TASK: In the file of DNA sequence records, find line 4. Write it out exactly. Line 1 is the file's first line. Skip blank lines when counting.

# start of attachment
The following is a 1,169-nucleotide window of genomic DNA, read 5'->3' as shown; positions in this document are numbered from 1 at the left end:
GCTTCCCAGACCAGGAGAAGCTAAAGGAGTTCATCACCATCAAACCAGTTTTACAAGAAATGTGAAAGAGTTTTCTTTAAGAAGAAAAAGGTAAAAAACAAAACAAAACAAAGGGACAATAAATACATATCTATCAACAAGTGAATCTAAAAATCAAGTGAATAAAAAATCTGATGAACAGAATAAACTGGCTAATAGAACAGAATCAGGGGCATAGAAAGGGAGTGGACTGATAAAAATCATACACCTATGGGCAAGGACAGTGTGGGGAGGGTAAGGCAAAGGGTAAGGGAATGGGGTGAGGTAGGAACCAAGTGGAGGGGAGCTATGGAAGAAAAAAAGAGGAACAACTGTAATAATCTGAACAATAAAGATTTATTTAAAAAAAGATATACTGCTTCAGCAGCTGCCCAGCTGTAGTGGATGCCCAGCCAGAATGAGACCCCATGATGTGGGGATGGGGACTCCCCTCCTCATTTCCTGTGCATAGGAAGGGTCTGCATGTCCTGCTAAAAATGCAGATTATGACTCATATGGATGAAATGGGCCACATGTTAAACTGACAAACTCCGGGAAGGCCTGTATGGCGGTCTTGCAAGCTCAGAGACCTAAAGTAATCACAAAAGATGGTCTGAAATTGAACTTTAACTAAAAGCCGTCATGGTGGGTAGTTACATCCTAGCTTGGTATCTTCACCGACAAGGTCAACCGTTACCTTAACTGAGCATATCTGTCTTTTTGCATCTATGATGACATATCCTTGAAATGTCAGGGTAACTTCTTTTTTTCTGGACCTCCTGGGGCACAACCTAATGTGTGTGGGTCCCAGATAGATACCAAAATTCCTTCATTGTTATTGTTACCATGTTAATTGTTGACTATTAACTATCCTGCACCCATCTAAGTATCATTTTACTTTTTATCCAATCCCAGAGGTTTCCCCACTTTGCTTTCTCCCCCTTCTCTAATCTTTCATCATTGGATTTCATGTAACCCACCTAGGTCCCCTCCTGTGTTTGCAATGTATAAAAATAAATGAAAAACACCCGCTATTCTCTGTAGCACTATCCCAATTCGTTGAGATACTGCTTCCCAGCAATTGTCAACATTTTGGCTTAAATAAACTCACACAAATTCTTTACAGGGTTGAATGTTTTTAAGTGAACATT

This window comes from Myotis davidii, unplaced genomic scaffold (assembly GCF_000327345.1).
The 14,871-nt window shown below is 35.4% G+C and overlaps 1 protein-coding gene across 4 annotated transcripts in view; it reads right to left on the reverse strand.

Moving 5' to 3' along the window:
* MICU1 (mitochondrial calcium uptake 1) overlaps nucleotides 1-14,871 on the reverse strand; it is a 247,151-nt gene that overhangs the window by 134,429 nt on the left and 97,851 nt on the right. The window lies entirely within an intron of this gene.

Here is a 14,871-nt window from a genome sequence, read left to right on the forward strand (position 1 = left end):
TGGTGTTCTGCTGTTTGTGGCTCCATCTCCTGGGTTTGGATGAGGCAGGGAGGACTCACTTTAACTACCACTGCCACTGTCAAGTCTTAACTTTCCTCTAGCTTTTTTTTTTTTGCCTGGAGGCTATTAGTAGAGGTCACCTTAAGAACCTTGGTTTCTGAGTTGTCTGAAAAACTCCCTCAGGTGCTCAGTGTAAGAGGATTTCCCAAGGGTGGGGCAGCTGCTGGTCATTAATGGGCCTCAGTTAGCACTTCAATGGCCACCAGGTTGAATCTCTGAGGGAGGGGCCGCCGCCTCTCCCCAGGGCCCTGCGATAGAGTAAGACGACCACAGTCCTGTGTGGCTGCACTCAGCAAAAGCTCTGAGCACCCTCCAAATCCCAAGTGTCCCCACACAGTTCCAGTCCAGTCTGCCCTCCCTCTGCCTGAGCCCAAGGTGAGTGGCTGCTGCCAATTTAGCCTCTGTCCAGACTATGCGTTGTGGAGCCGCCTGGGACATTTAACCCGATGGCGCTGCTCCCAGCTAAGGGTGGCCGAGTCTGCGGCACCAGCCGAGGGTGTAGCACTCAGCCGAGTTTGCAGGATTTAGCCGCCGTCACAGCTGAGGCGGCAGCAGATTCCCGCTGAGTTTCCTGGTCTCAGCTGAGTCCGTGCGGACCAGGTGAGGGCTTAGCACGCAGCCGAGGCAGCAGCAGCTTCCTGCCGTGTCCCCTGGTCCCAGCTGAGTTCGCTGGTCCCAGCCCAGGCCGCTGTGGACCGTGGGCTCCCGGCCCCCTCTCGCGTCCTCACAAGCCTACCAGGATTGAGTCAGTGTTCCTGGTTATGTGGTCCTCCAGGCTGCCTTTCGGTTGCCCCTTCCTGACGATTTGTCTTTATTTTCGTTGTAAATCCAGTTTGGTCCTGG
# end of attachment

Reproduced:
The 14,871-nt window shown below is 35.4% G+C and overlaps 1 protein-coding gene across 4 annotated transcripts in view; it reads right to left on the reverse strand.